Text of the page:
Captain Marvel is no Wonder Woman; Brie Larson's superhero draws strength from her humanity
Unlike Wonder Woman, who is aware of her immortality and godly powers since birth, Captain Marvel has been conditioned to control her borderline divine powers.
Captain Marvel is no Wonder Woman.
The Brie Larson-starrer is Marvel Cinematic Universe's first-ever female-led superhero film in its decade-long history. It is bound to invite organic comparisons to Wonder Woman, Patty Jenkins' 2017 DC Extended Universe film, starring Gal Gadot as the Princess of Themyscira. Wonder Woman was a trailblazer in its attempt to introduce a female superhero. Also, Captain Marvel doesn't do a bad job at combating the online armies who tried to pull the female-led film down through orchestrated low Rotten Tomatoes ratings.
Both Wonder Woman and Captain Marvel are coming-of-age films that smartly deal with the evil of social conditioning. While Diana aka Wonder Woman was conferred upon a godly status and trained to protect the world from Ares, the God of War; Carlos Danvers aka Captain Marvel was fed lies about her past that allowed Yon-Rogg (Jude Law) to use her as a weapon of mass destruction.
Towards the end of the Wonder Woman, Diana grapples with the temptation of erasing humanity to make the world a better place, before she is reminded of the fact that not all humans are morally corrupt. The lines between divinity and humanity blur when she sees herself as 'one of those'. She is aware that she is a god but does not fall prey to the manufactured perception that she has to 'save the world' by punishing humans.
The primary idea behind Wonder Woman was to acknowledge the human in every god. Irrespective of how powerful one might be physically, economically or politically, one must not impose one's perfection or dominance on those who do not belong to the same breed. The perspective in Wonder Woman was to look down at humans through an empathetic lens. While that served as a poignant critique on colonialism, Captain Marvel engages with its audience on another level, though it deals with the same idea of 'discovering the human within'.
Unlike Wonder Woman, Carol Danvers is unaware of her origins. She struggles with her identity because of her weak memory, which is an outcome of her overbearing superpowers. Throughout the first half of the film, Yon-Rogg's echoes sound very similar to Charles Xavier's familiar instructions to Jean Grey and other X-Men, pushing them to control their superpowers. Since self-control is the goal in the X-Men franchise, one is led to believe that the primary struggle of Captain Marvel is also to control her indomitable superpowers. The course of the film proves, however, that the audience, like Danvers, could not have been fooled better.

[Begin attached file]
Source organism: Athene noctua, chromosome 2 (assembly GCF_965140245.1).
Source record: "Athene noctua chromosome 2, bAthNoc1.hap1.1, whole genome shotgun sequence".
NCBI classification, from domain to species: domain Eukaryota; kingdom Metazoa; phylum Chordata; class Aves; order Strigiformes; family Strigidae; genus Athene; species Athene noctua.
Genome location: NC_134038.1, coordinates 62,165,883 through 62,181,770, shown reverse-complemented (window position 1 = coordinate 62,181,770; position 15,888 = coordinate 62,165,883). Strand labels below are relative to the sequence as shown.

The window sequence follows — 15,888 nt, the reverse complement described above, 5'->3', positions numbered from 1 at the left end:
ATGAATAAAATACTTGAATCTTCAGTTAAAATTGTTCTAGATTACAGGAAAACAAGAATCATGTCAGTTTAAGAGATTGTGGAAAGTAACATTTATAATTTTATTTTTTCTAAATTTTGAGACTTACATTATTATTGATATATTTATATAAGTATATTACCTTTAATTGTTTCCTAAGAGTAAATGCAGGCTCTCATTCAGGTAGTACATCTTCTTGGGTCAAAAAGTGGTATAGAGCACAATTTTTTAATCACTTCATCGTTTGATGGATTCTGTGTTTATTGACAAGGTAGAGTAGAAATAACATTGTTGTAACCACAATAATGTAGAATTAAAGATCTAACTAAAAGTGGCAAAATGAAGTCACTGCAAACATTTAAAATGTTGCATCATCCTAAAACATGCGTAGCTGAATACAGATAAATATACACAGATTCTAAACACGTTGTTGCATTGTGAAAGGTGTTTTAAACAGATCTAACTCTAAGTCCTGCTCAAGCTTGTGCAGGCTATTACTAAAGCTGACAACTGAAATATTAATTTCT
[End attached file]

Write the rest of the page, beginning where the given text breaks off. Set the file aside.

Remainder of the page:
Danvers' battle in Captain Marvel, as she realises eventually, is not to control her superpowers but to embrace them. She has been led to believe that she must control her superpowers in order to not let them get the better of her. Here, a strong force has been made to believe that she is inherently weak.
Danvers coming to terms with her optimum capacity also presents itself as a strong feminist statement. Women have been conditioned to be subservient for centuries, and the organised low fan ratings and financial roadblocks in green-lighting female-led superhero projects stem from a similar conditioning. Captain Marvel, by depicting its protagonist as a (wo)man-made superhero, as opposed to a naturally born crusader, breaks free of these various limiting factors.
Also, by painting Danvers as an ordinary human with extraordinary powers, Marvel gives Larson's character a sense of relatibility. She does have unusual vigour inherently but taps into her full potential only when she embraces her humble roots. She comes across as a true-blue underdog because her existential crisis is resolved through discovering her survival instinct and indefatigable streak, which are byproducts of her humanity.
Captain Marvel is not the princess of a divine land, who is aware of her immortality. She is a human who discovers her might with time.
While Yon-Rogg regards her humanity as a disadvantage in her quest for power, she proves him wrong by assuming a divine identity by channeling the human within. She is "just a human" and by that virtue, the god of her own planet. In other words, as the background score suggests when Captain Marvel comes into her own in the climax, "I'm just a girl in the world. That's all that you'll let me be."
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